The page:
Can our brain really be at war with itself? Surprisingly enough, there’s quite a bit of evidence to support this concept. While both sides of the brain are involved in every decision we make, there is still a significant difference in how the two hemispheres of the brain work, giving rise to wholly distinct takes on the world.
The left side of the brain focuses on detail and control. It manages verbal ability, language, and written skills. It is also more predictable. The right hemisphere of the brain encompasses intuition, imagination, new experiences, and looking at the big picture. It is inclined to exaggerate and sometimes ignore the facts.
Psychiatrist Ian McGilchrist believes that over the past 2500 years there’s been a battle going on in our brain with ever greater reliance on the left side of the brain. He believes that the left hemisphere is so concerned with control and denial that it is “like a sleepwalker, whistling a happy tune as it ambles towards the abyss.”
(Ian McGilchrist, The Master and His Emissary, Yale University Press, 2009.)
Could a right-brain rebellion save us before we freefall into the void? Was Donald Trump’s election triggered by a right-brain insurgency? According to Bret Stevens, our country’s economy is now “overregulated,” and this tight control was ignored “by coastal elites because we are mostly in the business of producing and manipulating words –– as politicians, lawyers, bureaucrats, academics, consultants, pundits, etc. These regulations and tight controls are the bane of anyone who produces or delivers things, such as jet engines, burgers, pool supplies, you name it.” Stephens goes on to say that “when those of us in the word-making world use the term “overregulation,” we are mostly putting a name to a concept we rarely experience consciously.” (Bret Stephens, The Wall Street Journal, Dec. 20, 2016.)
Is this left brain – right brain idea just pop psychology or is there something to it? Maybe the election polls will help us. Clinton received votes from women, college graduates, and of course the media. Not all women are left-brained, of course, but they are verbal and make up the majority of college students. They lead boys in language skills by a full two years at age thirteen.
Another bit of support comes from Maslow’s Hierarchy of Needs. The basic and most important needs of right brainers and career education grads are security and livelihood. This is all the more true for the 70% of Americans who have not graduated from college. On the other hand, college graduates, wordsmiths and academics are concerned with much more esoteric needs higher up the hierarchy, such as self-actualization. Maybe this is why, when they fly from New York to Los Angeles, they don’t look down and notice all those folks in the Midwest who produce and deliver things –– rather than talking or writing about things –– people who are concerned about jobs and crime in the streets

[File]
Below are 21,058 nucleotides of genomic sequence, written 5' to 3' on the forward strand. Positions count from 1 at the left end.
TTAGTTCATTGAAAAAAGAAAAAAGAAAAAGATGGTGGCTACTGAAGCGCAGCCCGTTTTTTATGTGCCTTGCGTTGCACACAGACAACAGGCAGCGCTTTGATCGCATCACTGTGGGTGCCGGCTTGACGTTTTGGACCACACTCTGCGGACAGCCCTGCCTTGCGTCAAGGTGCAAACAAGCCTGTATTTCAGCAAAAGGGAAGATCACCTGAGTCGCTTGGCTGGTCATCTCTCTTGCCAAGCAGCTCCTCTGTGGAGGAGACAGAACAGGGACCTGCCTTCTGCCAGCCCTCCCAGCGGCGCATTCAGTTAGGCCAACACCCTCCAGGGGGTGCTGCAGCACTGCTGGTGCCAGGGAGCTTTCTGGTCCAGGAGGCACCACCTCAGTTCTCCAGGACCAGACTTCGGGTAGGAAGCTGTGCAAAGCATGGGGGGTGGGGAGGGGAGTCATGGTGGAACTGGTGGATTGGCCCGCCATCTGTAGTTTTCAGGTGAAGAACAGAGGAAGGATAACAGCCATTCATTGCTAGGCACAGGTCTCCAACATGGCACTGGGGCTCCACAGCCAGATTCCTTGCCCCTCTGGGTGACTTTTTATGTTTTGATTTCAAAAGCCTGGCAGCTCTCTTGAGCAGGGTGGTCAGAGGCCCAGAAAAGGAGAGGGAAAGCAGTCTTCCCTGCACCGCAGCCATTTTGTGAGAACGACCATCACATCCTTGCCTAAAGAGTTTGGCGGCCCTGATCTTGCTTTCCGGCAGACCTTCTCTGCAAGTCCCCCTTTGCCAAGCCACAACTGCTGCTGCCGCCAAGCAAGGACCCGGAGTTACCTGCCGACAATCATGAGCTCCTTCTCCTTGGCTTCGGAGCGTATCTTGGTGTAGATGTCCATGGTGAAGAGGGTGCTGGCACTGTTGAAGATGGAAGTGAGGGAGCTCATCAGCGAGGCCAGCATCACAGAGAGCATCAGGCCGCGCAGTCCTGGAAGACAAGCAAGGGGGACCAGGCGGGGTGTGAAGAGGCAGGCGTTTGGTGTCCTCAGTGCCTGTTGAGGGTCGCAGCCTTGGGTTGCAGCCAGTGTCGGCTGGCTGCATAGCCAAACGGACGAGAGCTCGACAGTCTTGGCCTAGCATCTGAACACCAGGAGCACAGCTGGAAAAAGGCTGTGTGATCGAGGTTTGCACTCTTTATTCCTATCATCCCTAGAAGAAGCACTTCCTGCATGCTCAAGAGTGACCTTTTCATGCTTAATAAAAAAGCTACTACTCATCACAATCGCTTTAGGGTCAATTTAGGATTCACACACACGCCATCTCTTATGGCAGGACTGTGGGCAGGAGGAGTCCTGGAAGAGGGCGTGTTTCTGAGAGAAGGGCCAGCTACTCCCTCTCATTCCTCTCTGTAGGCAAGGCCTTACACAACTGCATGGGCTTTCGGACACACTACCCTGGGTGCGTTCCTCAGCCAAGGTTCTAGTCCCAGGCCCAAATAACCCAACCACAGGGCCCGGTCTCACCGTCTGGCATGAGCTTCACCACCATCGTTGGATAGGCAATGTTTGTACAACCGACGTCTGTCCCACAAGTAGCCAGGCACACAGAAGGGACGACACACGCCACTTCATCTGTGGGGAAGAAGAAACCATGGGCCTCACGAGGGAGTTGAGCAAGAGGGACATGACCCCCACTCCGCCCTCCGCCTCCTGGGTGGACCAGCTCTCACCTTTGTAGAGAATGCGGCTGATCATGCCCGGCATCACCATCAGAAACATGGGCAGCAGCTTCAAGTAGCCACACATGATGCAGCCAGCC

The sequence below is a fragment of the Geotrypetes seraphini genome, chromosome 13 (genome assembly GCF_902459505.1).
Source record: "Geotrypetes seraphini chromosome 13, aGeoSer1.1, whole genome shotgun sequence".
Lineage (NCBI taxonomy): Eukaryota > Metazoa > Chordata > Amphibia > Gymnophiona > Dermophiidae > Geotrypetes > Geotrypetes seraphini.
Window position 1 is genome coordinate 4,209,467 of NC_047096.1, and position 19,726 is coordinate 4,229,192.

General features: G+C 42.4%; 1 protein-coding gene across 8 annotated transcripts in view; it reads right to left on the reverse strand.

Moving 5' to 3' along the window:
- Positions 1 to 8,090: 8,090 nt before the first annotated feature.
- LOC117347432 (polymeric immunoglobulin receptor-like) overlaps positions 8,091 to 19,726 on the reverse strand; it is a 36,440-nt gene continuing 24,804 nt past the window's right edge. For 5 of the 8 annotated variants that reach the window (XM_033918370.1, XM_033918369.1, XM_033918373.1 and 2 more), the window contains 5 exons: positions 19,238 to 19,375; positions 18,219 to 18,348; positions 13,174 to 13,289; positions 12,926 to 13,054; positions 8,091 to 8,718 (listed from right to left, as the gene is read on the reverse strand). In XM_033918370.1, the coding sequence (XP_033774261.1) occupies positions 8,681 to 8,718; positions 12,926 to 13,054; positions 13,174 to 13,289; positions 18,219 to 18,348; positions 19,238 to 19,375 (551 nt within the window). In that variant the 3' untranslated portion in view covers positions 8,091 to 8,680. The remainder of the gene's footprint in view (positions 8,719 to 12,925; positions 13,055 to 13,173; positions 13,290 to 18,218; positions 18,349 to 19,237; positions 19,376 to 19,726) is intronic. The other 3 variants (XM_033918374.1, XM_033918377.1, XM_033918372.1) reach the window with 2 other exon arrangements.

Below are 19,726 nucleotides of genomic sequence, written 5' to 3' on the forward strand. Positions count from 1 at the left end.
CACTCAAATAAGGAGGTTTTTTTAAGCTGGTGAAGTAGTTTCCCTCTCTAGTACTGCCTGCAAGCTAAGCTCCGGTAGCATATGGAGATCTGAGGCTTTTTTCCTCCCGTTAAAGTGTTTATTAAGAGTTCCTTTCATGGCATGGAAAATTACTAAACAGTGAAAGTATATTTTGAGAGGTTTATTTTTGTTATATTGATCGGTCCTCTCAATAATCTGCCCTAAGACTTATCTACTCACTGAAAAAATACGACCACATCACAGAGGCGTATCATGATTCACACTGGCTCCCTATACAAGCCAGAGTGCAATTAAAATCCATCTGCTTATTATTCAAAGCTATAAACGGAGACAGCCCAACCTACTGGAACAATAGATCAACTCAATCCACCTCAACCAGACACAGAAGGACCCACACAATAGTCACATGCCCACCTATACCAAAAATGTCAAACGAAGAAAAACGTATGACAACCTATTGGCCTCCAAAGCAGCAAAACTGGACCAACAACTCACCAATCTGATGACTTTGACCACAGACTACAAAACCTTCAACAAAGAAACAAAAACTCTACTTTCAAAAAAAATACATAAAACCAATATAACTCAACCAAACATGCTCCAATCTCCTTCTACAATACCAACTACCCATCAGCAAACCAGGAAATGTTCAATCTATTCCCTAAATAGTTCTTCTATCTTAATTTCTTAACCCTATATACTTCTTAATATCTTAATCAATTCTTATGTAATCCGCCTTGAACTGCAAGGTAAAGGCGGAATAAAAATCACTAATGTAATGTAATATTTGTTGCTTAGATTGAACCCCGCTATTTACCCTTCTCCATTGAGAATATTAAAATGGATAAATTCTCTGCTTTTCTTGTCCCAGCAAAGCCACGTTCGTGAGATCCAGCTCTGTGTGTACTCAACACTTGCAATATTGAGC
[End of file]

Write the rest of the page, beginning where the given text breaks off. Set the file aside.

If there was going to be a left-brain, right-brain civil war, who would be appointed to the post of Commander-In-Chief? A right brainer who lacked verbal pretensions and told it like it was? Someone who looked directly at the big picture and didn’t try to dance around things? Someone like World War II General Anthony McAuliffe who responded to a German general’s request to surrender, at the Battle of the Bulge, with one rather rude word: “nuts.”
Someone who shows expression and personality? An entertainer? I believe Jeb Bush might have won the presidency if he had taken off his professorial glasses and asserted himself with personality and vigor. It may be unfortunate, and even dangerous, but since the days of the Nixon-Kennedy debates politicians do well on T.V. if the camera likes them –– and only if the camera likes them.
Needless to say, getting the camera to like you requires experience in front of a camera. This experience is something that newly minted General Trump shares with Ronald Reagan, another right brainer and entertainer, who was also a person of ridicule to those who spent their time writing, attending seminars, and mixing with other elites in order to share abstract and even poetic thoughts about public policy and self-actualization.
So General Trump was awarded his 5 stars by the ground-pounders in the trenches rather than the media and the Ivy League professors. And why did they select him? Because he promised to respond to their needs, the needs at the base of Maslow’s hierarchy. He promised to support the police and attack terrorists in order to provide security. He promised to loosen up regulations and make life easier and more profitable for those who were in the business of delivering things.
And they believed him. Should they have? Right brainers easily grasp the big picture and rely on intuition, without the modifying and balancing effects of details and controls. This can lead to a wondrous but rocky ride –– or a crash landing. If you wanted a right brainer, you got him. Now buckle up and hold on to your hats!